For citation purposes: Zollino I, Carinci F. Complications following permanent fillers use: A review of causative agents, pathology and treatment options. OA Dermatology 2014 Feb 22;2(1):4.

Review

 
Dermatopathology

Complications following permanent fillers use: A review of causative agents, pathology and treatment options.

I. Zollino1, F. Carinci1*
 

Authors affiliations

(1) University of Ferrara, Ferrara, ITALY

* Corresponding author Email: crc@unife.it

Abstract

Introduction

The treatment of facial aging features has led to the development of several skin fillers over the past few years. Today, dermal fillers are commonly subdivided on the basis of by their turnover in the skin in temporary, semi-permanent, and permanent.

Permanent fillers may be identified by their morphological aspects. There are a number of permanent fillers each of them with its own strengths, drawbacks, and indications. Patients and clinicians desire both a safe product and a durable correction. However, an inflammatory and fibrotic reaction is developed at their contact, depending on the nature of the product and the patient.

This review relates to the morphological aspect of permanent fillers (Polymethylmethacrylate, Polymethylmethacrylate plus hyaluronic acid, Polydimethyl-siloxane, Polyacrylamide Gel, Alkylamides, and Silicone), the normal tissue reaction after injection, and more frequently observed side effects.

Conclusion

They mainly complications following permanent fillers use consist of granulomatous reactions with inflammatory nodules which may appear long after injection. So, the suggestion is to use a temporary injectable product to minimize the inconvenience and cost of permanent fillers injections.

Introduction

Once it has been decided that soft tissue augmentation is to take place the choice of the filling substance to be used is the most important one. The treatment of facial aging features has led to the development of several skin fillers over the past few years. These fillers include autologous fat,[1,2,3] bovine serum collagen,[4,5,6,7] autologous and allogeneic human collagen and expanded polytetrafluoroethylene.[8] Then, hyaluronic acid fillers have been proposed as alternatives to other temporary skin fillers for treating facial skin lines and for providing lip augmentation.[9,10]

Today, dermal fillers are commonly subdivided on the basis of by their turnover in the skin in temporary, semi-permanent, (duration is often longer than 18 months but the exact time frame is variable), and permanent.

Permanent fillers may be identified by their morphological aspects. There are a number of permanent fillers each of them with its own strengths, drawbacks, and indications. Patients and clinicians desire both a safe product and a durable correction. However, an inflammatory and fibrotic reaction is developed at their contact, depending on the nature of the product and the patient. The aim of this review is to present an update of the complications following permanent fillers use: causative agents, pathology and treatment options are described.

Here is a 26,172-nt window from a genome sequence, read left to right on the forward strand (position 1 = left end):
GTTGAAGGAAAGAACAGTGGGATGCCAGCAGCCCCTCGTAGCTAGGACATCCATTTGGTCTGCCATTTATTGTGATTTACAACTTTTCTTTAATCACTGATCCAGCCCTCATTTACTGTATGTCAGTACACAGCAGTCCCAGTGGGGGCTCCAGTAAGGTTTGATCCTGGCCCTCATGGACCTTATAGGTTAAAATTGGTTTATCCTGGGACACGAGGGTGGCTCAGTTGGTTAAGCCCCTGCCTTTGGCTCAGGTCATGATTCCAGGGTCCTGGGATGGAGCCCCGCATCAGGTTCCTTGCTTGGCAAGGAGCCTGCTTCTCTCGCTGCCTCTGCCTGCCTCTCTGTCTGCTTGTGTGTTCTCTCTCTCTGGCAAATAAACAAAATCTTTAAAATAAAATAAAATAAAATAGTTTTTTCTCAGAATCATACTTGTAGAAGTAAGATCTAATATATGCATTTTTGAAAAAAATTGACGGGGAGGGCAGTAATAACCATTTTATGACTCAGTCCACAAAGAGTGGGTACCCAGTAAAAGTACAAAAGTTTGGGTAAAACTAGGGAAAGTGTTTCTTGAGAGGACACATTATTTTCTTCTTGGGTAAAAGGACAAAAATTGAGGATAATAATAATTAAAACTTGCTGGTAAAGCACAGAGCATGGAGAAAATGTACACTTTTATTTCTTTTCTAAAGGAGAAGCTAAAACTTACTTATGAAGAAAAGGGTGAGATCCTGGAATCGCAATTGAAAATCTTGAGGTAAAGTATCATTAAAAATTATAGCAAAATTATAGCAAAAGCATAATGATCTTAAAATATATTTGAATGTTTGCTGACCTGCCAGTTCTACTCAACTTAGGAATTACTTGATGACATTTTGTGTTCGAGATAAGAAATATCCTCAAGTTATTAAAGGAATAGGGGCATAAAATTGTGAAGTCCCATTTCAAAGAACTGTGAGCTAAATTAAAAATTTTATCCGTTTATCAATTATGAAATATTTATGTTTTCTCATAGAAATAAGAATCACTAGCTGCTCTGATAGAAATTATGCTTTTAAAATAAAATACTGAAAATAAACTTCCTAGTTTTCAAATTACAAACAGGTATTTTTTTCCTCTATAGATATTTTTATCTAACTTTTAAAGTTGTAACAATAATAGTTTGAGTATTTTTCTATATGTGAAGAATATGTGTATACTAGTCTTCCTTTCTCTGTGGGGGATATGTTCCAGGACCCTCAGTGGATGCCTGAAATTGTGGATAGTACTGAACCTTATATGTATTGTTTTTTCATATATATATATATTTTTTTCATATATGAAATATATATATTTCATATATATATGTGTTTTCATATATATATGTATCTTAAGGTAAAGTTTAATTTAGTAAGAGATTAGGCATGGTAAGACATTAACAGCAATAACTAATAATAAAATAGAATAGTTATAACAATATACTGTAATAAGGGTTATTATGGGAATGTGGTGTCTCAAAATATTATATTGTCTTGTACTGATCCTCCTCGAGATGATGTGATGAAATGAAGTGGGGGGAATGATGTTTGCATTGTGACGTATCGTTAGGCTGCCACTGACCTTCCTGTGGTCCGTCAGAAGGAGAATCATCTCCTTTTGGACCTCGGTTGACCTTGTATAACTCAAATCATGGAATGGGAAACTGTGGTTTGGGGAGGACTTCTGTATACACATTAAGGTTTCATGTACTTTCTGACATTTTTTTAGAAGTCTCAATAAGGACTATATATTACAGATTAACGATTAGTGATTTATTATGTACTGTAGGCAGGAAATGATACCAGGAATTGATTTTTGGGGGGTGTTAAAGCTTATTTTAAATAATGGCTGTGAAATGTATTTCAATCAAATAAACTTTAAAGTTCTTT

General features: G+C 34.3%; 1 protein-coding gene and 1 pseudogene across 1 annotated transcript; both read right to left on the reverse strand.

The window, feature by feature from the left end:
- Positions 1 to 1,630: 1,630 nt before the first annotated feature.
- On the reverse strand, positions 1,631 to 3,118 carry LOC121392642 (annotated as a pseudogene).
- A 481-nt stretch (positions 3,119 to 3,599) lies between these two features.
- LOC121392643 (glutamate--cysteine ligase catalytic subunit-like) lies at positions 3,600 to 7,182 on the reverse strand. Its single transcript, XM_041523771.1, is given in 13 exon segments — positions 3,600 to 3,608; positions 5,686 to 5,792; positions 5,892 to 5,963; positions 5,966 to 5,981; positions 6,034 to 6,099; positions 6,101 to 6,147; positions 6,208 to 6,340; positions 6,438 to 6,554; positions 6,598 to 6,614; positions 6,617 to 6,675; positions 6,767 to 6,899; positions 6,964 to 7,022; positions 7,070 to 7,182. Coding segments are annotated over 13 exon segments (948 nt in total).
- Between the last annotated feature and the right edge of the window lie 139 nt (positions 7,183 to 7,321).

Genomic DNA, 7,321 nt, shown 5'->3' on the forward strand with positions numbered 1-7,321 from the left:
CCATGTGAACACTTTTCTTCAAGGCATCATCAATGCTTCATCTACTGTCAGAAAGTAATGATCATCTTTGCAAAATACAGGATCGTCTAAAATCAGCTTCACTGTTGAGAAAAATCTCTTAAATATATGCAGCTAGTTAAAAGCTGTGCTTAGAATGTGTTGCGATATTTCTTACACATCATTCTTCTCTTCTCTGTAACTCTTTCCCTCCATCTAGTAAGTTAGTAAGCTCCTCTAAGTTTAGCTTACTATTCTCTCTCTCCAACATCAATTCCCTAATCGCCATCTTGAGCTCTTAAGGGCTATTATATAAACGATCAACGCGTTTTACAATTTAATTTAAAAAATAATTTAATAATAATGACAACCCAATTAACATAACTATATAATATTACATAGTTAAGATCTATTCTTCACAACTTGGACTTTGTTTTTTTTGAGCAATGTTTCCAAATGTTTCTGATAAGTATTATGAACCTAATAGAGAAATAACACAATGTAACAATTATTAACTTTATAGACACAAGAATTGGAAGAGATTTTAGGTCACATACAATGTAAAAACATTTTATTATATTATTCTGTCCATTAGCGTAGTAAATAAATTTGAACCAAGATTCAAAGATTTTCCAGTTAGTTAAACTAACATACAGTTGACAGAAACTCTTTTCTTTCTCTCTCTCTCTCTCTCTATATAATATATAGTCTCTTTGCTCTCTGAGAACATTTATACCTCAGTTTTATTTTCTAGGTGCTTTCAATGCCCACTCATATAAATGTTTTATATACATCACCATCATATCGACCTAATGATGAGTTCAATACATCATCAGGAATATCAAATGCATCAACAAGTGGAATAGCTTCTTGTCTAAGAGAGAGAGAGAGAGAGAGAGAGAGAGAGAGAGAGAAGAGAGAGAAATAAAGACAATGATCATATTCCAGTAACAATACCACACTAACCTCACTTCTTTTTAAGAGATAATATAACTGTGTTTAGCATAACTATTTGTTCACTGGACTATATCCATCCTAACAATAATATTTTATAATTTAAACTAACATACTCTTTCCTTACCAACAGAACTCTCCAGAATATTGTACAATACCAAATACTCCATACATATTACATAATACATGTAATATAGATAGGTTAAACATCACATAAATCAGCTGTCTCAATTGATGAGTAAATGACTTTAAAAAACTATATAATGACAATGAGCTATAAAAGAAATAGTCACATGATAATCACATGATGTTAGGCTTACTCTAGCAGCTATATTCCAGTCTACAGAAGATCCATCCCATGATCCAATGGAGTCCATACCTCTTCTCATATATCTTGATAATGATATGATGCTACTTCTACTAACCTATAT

Discussion

Polymethylmethacrylate (PMMA)

One of the most common fillers is PMMA. It is a permanent injectable soft tissue filler, a “mixed implant” with a biphasic nature; it is composed of a solid phase made up of polymethylmethacrylate (PMMA) microspheres with a smooth surface (25%) suspended in a partially denatured bovine collagen (75%) solution used as a carrier gel. The absence of the immunogenic telopeptides adds a less antigenic character to the collagen molecule.[11,12]

Ideal patients are those with wrinkles and well-defined folds, acne scars, contour increases, and defects of soft tissues of similar size to the face and other areas with little excess skin. It is injected subdermally with a constant pressure throughout the injection. After the injection, the implant must be massaged to eliminate possible bumps and ensure equal distribution. The patient must avoid muscular mimic movements during the first days after the injection.[11]

Gradually, during one to three months after injection, the component of 80% collagen contained in this filler is degraded and is replaced by granulomatous reaction embedded within collagen bundles. The fibrous conjunctive tissue then replaces the volume of the vehicle formed by collagen during the first four months producing a long-lasting augmentation. However, during the first six months the implant changes before the final result is apparent. So, ideally, two to four injections with a one month interval are necessary. At present, the longest duration described in literature is ten years.[12]

Allergic reactions with the collagen component are rare. However, skin tests are necessary. Moreover, people presenting with atrophic affections of the skin and autoimmune diseases should not be injected with this product.[11,12]

Frequent acute adverse effects include redness, swelling, and pain (usually within two days after injection). Bruises are rare but can last up to one week, and itching may appear during the first months. Other technical adverse effects include unequal distribution of an excessive amount of filling product or accidental displacement due to a marked expression of the face; small veins also can appear on thin skin.[11]

The clinical complications, where histological analysis was performed, consist of induration and nodules appearing 3 to 24 months after injection. Pollack claims that most of the complications relate to a too-superficial injection.[13] Lemperle et al.[14,15] propose that the varying degree of inflammatory reaction and fibrosis inflammatory led to granuloma and the hypertrophic scarring. The treatment of choice is a series of intralesional corticoid injections. Steroids function by inhibiting the activity of fibroblasts and macrophages, therefore preventing collagen deposit and the formation of giant cells.

Certain side effects and late complications of this filler[14,15] forced the manufacturer in the United States to make radical changes and a new formulation.

Polyethylmethacrylate plus hyaluronic acid (PMMA+HA)